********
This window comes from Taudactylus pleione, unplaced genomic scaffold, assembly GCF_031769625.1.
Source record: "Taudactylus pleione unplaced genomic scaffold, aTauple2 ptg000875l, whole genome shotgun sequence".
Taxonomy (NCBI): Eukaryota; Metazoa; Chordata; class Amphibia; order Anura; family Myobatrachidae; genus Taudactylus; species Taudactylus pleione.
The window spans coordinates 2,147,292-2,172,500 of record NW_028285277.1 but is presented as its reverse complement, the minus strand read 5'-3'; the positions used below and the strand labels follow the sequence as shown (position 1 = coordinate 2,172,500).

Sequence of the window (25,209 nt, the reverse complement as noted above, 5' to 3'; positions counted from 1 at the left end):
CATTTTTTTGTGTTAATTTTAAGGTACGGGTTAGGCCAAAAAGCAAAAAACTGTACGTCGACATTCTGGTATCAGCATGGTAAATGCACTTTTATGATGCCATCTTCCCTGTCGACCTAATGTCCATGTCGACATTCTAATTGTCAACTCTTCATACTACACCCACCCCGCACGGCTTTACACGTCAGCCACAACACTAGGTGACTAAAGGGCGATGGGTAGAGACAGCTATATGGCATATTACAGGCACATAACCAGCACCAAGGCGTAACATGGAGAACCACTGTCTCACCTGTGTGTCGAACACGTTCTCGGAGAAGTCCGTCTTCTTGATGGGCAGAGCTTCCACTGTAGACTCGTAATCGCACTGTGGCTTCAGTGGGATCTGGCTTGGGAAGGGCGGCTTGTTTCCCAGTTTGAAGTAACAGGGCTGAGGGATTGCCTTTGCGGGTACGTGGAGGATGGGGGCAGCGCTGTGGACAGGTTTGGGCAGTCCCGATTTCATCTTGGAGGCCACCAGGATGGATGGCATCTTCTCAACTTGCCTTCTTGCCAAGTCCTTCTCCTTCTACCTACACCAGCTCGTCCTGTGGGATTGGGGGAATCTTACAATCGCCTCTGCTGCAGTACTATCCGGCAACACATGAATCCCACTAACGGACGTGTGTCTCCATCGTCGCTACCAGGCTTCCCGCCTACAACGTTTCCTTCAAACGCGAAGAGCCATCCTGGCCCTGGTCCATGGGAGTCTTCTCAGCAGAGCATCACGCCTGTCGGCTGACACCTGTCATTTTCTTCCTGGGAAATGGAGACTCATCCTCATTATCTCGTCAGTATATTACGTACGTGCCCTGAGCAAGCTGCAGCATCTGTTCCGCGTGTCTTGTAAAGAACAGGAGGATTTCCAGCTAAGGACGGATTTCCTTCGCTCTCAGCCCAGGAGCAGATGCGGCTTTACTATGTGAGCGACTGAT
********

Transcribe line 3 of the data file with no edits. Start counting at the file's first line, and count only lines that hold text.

Taxonomy (NCBI): Eukaryota; Metazoa; Chordata; class Amphibia; order Anura; family Myobatrachidae; genus Taudactylus; species Taudactylus pleione.